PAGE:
Tuesday, November 27, 2012

Review - Daniel Amos - Shotgun Angel Reissue

So, fans of classic rock operas, you think you’ve heard them all, do you? From Tommy to The Wall, you’ve got ‘em all. You even have a special place in your heart for Journey to the Center of the Earth and you’re comfortable admitting it in mixed company. But have you heard the end-times rock opera on side two of 1977s Shotgun Angel by Daniel Amos? That’s right. 1970s era end-times, as in The Late Great Planet Earth. Fortunately the anti-Christ has held off his appearance in anticipation of the expanded collector’s edition release of this unique album.

Daniel Amos started out as what would be called alt-country, if such a term existed in the mid 70s. This didn’t last for long because by Shotgun Angel, their second album, the band was less and less country (most of it to be found on side A) and more alt. Imagine Firefall or The Eagles morphing into 10cc and you’ll have an idea of the sonic transformation captured on this album. As you might expect, the vocal harmonies are incredible, the melodies indelible. And despite the 10cc influence being contained mostly to the aforementioned Side B, there’s a strong sense of humor throughout many of the songs which would help the country medicine to go down smoother (for non-country fans) if the A.M.-friendly medicine wasn’t so silky smooth to begin with.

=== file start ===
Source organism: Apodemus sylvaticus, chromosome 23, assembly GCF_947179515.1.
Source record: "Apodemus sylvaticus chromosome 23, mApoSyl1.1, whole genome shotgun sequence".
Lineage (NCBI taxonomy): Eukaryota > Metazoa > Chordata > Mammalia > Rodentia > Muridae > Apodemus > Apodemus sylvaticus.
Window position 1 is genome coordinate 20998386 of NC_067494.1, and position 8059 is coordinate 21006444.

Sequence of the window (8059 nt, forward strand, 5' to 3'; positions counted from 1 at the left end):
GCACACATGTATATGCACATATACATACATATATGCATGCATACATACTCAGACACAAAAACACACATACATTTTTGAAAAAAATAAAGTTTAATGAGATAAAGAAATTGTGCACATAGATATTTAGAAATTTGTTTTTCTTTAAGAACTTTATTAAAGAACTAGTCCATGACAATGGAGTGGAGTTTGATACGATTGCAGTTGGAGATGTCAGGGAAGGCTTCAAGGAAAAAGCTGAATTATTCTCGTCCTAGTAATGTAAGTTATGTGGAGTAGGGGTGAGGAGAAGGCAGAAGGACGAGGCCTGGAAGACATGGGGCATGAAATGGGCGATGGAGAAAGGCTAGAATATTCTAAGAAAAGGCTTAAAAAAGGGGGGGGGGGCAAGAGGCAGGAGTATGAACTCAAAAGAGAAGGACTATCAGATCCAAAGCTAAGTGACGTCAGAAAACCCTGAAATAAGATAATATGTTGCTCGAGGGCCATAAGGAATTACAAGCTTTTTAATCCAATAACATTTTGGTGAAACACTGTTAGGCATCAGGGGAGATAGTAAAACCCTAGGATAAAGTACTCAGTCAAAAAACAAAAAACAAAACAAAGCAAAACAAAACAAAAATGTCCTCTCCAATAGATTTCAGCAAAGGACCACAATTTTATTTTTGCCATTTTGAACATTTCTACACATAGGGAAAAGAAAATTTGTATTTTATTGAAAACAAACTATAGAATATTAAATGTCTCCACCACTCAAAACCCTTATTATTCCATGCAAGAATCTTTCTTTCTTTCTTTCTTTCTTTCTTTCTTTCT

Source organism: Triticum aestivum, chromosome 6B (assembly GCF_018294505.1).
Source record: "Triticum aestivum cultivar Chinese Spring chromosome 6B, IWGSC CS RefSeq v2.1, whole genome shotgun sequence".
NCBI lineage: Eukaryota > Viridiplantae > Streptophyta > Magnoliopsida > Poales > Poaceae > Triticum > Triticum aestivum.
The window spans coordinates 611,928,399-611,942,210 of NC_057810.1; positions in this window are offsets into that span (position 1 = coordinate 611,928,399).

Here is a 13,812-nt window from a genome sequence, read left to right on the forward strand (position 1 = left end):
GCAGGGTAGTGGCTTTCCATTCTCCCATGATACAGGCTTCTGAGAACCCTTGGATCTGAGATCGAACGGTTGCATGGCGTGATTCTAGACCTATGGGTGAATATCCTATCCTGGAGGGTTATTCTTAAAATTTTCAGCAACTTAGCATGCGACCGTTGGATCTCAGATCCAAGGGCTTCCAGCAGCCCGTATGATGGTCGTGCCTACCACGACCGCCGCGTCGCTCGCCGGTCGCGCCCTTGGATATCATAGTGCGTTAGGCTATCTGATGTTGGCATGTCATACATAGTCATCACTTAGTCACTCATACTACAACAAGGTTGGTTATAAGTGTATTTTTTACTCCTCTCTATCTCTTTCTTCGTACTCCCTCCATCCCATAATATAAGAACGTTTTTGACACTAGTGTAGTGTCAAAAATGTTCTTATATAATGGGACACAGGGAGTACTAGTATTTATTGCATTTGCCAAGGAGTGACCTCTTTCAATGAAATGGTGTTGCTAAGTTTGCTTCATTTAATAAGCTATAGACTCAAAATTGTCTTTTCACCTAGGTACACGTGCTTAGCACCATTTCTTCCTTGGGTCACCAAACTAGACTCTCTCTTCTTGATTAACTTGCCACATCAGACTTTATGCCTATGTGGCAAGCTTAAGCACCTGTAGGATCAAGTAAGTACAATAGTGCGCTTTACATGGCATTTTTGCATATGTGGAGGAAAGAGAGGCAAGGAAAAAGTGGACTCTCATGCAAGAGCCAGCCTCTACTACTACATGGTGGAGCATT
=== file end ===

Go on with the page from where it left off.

As good as the first half is, you know you’re in for a treat when you turn the record over, or whatever it is you kids do these days. “Finale: Beresith Overture” is a true overture, blending in musical themes of every song on side B and played by an orchestra. Yep, cellos, flutes, timpani, woodwinds… the whole shebang. There was a big budget for album and it shows! All the digital scrubbing of the original master tapes doesn’t hurt either, allowing everything to shine through clearly. “Lady Goodbye,” a mournful piano ballad, picks right up after the overture, quickly fleshing out with full orchestral accompaniment to become a grand and gorgeous statement. Ominous sound effects lead the way to the creepy “The Whistler” while the brief, peppy, Beatlesque “He’s Gonna Do A Number on You” gives a break from the heady topic at hand. “Better” picks up the rock theme with loads of sizzling guitar parts injected between the vocals of “Just take my groceries and put ‘em in the sack / No checks, no cash, don’t give me no flack / ‘Cause my little number hasn’t failed me yet.” “Sail Me Away” is pure A.M. radio candy, oozing with strings and vibes and even a harp, a song which is presumably about the rapture. The alt-country element comes back in with the final song, “Posse in the Sky”, bringing the album full circle, just in time for the end of the world, er, the end of 2012, which is nigh at hand!

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